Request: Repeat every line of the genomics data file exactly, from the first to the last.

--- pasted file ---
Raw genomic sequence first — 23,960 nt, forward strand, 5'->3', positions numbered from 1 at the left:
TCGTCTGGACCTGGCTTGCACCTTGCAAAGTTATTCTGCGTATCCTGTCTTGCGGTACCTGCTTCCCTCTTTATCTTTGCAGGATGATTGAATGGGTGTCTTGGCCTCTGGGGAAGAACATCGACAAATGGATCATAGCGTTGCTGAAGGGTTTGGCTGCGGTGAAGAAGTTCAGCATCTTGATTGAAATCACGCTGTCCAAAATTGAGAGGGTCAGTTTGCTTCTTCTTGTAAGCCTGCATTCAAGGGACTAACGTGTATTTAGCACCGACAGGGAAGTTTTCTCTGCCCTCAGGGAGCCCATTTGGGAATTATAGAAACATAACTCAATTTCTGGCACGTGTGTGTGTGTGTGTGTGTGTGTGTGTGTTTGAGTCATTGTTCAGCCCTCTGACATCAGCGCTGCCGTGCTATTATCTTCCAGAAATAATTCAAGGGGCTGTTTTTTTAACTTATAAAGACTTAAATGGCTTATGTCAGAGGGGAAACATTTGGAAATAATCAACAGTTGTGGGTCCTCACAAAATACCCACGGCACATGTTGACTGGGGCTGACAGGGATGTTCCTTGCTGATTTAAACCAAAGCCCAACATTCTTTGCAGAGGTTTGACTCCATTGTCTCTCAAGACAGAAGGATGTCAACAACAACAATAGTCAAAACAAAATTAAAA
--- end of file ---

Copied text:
Raw genomic sequence first — 23,960 nt, forward strand, 5'->3', positions numbered from 1 at the left:
TCGTCTGGACCTGGCTTGCACCTTGCAAAGTTATTCTGCGTATCCTGTCTTGCGGTACCTGCTTCCCTCTTTATCTTTGCAGGATGATTGAATGGGTGTCTTGGCCTCTGGGGAAGAACATCGACAAATGGATCATAGCGTTGCTGAAGGGTTTGGCTGCGGTGAAGAAGTTCAGCATCTTGATTGAAATCACGCTGTCCAAAATTGAGAGGGTCAGTTTGCTTCTTCTTGTAAGCCTGCATTCAAGGGACTAACGTGTATTTAGCACCGACAGGGAAGTTTTCTCTGCCCTCAGGGAGCCCATTTGGGAATTATAGAAACATAACTCAATTTCTGGCACGTGTGTGTGTGTGTGTGTGTGTGTGTGTGTTTGAGTCATTGTTCAGCCCTCTGACATCAGCGCTGCCGTGCTATTATCTTCCAGAAATAATTCAAGGGGCTGTTTTTTTAACTTATAAAGACTTAAATGGCTTATGTCAGAGGGGAAACATTTGGAAATAATCAACAGTTGTGGGTCCTCACAAAATACCCACGGCACATGTTGACTGGGGCTGACAGGGATGTTCCTTGCTGATTTAAACCAAAGCCCAACATTCTTTGCAGAGGTTTGACTCCATTGTCTCTCAAGACAGAAGGATGTCAACAACAACAATAGTCAAAACAAAATTAAAA